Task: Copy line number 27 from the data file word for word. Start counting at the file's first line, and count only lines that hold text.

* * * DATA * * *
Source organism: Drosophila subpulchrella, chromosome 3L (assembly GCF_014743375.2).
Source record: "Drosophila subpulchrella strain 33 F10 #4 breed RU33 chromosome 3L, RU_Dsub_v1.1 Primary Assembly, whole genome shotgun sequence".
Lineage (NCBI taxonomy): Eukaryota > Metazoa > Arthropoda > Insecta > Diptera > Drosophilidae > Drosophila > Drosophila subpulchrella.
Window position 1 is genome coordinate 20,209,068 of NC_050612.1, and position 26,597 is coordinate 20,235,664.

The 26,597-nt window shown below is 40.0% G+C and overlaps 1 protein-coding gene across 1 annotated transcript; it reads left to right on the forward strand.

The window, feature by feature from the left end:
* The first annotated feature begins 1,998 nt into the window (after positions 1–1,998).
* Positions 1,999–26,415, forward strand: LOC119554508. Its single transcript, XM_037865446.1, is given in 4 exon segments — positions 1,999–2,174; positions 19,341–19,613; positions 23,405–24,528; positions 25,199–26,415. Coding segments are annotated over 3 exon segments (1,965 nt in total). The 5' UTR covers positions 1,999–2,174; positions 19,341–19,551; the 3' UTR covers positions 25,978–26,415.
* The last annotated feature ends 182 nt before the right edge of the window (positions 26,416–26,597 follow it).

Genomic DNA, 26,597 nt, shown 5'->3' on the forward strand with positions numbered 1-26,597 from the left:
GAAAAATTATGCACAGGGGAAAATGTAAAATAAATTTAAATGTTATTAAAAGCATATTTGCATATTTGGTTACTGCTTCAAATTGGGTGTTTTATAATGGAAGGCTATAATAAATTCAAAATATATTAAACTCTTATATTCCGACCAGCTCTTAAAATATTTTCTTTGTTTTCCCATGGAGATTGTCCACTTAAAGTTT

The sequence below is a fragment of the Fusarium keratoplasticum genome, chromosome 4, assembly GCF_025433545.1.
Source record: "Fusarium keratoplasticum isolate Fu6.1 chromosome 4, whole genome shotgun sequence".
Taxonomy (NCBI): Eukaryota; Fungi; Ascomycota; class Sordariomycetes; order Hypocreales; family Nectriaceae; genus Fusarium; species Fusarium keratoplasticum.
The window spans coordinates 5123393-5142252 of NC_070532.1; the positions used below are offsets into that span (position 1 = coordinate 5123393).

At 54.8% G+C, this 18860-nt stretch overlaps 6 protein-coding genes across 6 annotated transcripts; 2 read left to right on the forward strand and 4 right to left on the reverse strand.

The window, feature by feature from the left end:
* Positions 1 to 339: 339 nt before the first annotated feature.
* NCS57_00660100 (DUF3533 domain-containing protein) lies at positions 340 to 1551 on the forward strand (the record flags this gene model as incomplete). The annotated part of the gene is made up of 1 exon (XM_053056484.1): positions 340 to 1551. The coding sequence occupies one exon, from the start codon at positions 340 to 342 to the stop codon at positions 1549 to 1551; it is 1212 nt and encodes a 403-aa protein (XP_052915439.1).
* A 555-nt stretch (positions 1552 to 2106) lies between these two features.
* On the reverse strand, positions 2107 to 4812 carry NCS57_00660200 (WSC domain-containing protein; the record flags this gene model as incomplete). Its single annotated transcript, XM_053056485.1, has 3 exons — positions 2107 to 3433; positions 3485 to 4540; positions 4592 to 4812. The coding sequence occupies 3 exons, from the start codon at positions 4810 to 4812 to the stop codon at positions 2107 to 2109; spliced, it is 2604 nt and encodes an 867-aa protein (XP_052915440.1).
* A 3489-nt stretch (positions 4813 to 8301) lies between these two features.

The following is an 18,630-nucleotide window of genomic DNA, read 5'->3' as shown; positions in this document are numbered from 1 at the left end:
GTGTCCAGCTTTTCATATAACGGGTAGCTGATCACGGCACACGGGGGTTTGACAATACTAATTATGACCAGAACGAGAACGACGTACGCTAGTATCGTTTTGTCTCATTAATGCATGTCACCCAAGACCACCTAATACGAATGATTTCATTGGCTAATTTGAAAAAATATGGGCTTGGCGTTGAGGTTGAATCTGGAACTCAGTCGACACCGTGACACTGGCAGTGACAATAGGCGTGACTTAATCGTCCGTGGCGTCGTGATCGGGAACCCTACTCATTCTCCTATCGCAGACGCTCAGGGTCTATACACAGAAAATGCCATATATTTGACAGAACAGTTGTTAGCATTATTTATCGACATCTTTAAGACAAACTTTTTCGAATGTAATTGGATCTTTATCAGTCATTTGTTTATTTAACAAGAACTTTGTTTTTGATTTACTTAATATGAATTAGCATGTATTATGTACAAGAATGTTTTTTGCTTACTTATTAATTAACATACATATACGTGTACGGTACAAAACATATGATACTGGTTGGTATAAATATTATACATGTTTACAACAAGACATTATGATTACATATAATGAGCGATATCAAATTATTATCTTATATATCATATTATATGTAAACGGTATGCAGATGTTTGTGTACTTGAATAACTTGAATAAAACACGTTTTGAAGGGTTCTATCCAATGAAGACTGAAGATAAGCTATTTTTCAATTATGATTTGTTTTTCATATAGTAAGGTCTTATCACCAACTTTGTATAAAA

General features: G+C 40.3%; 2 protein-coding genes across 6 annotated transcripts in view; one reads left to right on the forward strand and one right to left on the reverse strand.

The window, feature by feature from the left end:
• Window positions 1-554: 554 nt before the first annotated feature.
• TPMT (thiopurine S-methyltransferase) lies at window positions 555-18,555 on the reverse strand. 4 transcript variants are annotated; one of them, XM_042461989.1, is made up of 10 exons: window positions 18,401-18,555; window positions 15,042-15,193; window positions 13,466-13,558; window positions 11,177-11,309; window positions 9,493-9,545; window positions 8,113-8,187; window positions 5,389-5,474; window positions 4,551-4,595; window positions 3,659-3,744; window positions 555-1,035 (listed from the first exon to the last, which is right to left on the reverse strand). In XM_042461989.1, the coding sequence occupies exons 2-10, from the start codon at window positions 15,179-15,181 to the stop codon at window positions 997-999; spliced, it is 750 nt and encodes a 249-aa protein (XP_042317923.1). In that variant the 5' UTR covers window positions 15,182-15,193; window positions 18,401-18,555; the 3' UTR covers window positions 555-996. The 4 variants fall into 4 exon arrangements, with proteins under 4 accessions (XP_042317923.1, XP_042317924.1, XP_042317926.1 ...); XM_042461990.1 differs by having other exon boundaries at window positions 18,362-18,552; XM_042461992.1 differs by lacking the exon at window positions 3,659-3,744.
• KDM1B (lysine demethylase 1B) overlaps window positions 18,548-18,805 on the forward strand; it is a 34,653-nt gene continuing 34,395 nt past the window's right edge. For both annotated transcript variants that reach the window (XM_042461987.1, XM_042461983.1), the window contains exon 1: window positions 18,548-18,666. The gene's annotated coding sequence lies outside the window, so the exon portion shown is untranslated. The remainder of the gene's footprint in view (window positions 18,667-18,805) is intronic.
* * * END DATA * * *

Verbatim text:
• Window positions 1-554: 554 nt before the first annotated feature.